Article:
Mick Fanning Limited Edition AUTUMN 2013 |


Know a grom... are a grom... To feature on this page join your local Boardriders Club and get surfing!

Ella Smith

Will Carter

Holly Williams

Zac Medwin

Makani Golsby-Smith

Sol Golsby-Smith

Age: 9 School: Coolum Beach Primary School. Started Surfing: 6 years old. Favourite Foods: Mango, choc mint Ice-cream. Other Interests: Running, dancing, skateboarding and bike riding. Favourite Saying: “What’s for dessert.” Favourite Surf Spots: The Pass, Double Island rights & Natadola Bay Fiji. Surfing Hero: Stephanie Gilmore. Sponsors: Wardy Surfboards. Do you have a coach: Brad Lee and Jeff Previti. Favourite Manoeuvre: Wack off the Top.

Age: 11 School: Stella Maris. Started Surfing: 3 years old. Favourite Foods: Chicken and cashew stir fry, lasagne. Other Interests: Skating,league and chilling with my mates. Favourite Saying: I don’t wonoo. Favourite Surf Spots: The pocket and Dbah. Surfing Hero: Stephanie Gilmore. Sponsors: Mum and dad. Do you have a coach: Grant “GT ” Thomas. Favourite Manoeuvre: Now, backhand snap. In the future rodeo flip.


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Age: 10 School: Our Lady of the Rosary Primary School. Started Surfing: 5 years old. Favourite Foods: Curried sausages. Other Interests: Skateboarding. Favourite Saying: What the heck. Favourite Surf Spots: Snapper, Noosa, Wurtulla and DI rights. Surfing Hero: Owen Wright. Sponsors: Dicky Surf, Gas Fins and Hurricane. Do you have a coach: Silky. Favourite Manoeuvre: Backhand snap.

Age: 8 School: Pacific Paradise State School. Started Surfing: 3 years old. Favourite Foods: Spaghetti Bologonese. Other Interests: Skateboarding. Favourite Saying: Let’s go for a surf. Favourite Surf Spots: Snapper. Surfing Hero: Kelly Slater and Dad. Sponsors: M.A.D (Mum & Dad). Do you have a coach: Dad. Favourite Manoeuvre: Backhand snaps.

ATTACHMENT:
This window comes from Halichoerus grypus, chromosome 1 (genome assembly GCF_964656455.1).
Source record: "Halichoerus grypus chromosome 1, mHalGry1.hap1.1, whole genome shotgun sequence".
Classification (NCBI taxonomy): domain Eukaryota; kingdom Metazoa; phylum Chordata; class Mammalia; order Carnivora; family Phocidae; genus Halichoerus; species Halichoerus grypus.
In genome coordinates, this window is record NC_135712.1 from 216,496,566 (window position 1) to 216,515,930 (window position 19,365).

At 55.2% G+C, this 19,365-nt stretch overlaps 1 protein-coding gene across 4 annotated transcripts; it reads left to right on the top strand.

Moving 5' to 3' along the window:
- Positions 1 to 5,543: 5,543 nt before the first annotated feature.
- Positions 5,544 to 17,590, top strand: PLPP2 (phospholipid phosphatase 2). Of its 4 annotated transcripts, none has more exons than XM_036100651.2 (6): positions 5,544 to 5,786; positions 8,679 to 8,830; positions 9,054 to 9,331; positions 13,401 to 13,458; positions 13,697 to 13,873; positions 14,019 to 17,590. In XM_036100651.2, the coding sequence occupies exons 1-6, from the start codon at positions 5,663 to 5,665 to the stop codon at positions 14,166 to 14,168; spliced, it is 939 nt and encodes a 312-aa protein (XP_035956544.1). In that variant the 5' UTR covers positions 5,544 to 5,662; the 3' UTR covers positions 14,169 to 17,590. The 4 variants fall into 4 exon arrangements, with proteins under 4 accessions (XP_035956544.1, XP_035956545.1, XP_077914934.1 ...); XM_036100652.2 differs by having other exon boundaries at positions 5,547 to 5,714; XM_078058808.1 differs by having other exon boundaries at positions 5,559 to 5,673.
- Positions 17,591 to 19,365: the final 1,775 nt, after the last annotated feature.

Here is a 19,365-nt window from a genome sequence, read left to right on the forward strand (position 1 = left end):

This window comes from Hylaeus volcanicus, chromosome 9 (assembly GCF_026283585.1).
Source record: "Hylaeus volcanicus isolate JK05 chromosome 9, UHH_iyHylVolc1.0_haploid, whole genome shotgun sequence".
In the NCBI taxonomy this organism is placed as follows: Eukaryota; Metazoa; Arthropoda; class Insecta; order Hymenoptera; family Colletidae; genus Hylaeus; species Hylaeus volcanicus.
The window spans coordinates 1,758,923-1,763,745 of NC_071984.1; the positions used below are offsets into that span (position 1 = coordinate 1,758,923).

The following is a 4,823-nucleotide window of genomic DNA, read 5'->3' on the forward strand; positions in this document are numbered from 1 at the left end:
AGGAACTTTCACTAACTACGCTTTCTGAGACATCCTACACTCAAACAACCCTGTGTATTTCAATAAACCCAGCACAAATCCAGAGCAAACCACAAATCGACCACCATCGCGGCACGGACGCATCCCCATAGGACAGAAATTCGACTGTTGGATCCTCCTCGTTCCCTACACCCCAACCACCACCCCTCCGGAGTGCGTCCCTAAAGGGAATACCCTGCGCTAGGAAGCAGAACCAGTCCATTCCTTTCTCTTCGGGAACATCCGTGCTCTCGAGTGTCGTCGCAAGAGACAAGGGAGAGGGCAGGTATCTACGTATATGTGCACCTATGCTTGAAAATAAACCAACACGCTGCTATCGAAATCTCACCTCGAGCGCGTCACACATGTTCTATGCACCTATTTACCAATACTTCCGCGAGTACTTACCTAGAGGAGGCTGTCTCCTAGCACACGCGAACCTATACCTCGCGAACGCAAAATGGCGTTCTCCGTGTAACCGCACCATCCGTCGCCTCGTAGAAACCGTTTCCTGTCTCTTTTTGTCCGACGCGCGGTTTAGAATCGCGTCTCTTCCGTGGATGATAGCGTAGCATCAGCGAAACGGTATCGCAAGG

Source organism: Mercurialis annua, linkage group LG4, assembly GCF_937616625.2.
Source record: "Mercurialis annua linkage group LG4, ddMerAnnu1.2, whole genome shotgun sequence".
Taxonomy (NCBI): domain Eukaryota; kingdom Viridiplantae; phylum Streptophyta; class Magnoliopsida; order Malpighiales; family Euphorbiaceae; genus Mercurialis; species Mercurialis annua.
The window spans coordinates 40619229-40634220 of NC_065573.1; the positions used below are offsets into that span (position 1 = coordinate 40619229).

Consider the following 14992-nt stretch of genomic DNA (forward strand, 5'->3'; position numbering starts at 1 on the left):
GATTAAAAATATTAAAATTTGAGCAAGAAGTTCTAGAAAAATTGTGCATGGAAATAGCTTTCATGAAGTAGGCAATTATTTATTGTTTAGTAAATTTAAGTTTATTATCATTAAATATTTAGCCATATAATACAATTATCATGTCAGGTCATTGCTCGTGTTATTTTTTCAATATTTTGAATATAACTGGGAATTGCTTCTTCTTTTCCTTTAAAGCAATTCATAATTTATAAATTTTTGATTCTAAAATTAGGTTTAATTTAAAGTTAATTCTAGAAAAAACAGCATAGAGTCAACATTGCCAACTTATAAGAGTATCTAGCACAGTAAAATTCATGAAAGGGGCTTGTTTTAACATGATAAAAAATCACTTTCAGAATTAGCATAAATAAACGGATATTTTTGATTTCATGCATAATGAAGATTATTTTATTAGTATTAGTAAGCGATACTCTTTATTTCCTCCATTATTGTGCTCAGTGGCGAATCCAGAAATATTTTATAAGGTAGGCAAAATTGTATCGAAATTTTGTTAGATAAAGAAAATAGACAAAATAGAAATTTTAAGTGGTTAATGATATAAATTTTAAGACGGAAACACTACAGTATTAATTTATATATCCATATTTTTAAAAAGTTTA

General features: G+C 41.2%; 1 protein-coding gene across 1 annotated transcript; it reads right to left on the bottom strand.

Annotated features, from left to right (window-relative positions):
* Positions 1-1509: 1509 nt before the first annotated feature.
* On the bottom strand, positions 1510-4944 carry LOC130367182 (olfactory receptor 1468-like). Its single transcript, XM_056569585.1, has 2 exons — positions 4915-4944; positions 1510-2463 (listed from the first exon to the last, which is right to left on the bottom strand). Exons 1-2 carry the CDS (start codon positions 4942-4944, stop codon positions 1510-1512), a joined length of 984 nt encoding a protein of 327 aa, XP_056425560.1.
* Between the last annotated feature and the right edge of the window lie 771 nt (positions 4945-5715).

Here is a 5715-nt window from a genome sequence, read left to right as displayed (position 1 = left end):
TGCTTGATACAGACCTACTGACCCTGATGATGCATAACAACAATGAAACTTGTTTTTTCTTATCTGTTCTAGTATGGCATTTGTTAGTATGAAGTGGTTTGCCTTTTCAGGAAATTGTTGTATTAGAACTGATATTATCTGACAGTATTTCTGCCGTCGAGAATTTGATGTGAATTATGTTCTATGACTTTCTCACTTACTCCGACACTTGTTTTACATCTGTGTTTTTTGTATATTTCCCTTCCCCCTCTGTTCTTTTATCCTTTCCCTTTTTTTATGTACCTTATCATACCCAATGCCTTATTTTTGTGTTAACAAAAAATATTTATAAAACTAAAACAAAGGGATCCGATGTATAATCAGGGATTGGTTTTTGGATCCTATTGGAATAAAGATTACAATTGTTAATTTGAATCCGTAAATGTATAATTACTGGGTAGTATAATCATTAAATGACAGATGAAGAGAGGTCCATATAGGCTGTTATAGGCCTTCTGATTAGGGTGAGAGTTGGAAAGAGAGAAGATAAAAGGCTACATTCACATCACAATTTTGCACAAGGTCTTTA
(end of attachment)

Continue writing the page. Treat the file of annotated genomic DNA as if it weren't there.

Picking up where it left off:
Age: 10 School: Pacific Lutheran College. Started Surfing: 4 years old. Favourite Foods: Rice. Other Interests: Nippers (Alex Headland), Yoga. Favourite Saying: “That’s Sick!” Favourite Surf Spots: Alex, Kawana. Surfing Hero: Stephanie Gilmore. Sponsors: Beck Surfboards, Gas Fins, Hurricane Surf. Do you have a coach: GT and Porto. Favourite Manoeuvre: Floater.

Age: 7 School: Pacific Paradise State School. Started Surfing: 2 years old. Favourite Foods: Carrot. Other Interests: Skateboarding. Favourite Saying: BOO! Favourite Surf Spots: Kirra. Surfing Hero: Dad, Kelly Slater, Parko and Dingo (in that order hehe)! Sponsors: M.A.D (Mum & Dad). Do you have a coach: Dad. Favourite Manoeuvre: Cut Back.

BSA LIC - 1134077 “Where quality comes first” 20 | AUTUMN 2013



Well I guess as most of the songs I write are about life anyway... now being a mum has inspired me so much in many ways, it’s an Interview by Christian Patey amazing journey, it’s one of the biggest joys of life. I guess my songwriting is always naturally evolving, and my songs are now probably even more about unconditional love then before, haha. Good to hear the unconditional love is high and coming through Hey Sue-Anne so what’s been happening with in your music. What have you been listening to you lately? lately? A lot has been happening! I have been working Lately I’ve been listening to Bobby Alu, Rev on my new upcoming Album Gypsy Blood. Sunday, Cats are Black, Ray Lamontagne, Frank Great sounds really cool, when will this album Ocean, Electric Empire, The Leisure Bandits, and be released? The Band of Frequencies. We have just finished mixing and mastering the Nice there are some great artists there especially first single of the album Love Gets Sweeter. It’s due Ray Lamontagne .Where did you record your to be released to Triple J on the 5th of April. The album? Album is due for release in October. I recorded my album with Anthony Lycenko in Exciting news congrats! How has your writing Byron Bay. It was actually recorded between experience been now that you are a mum? Rockinghorse Studios in Coorabell, and The Back What has inspired you?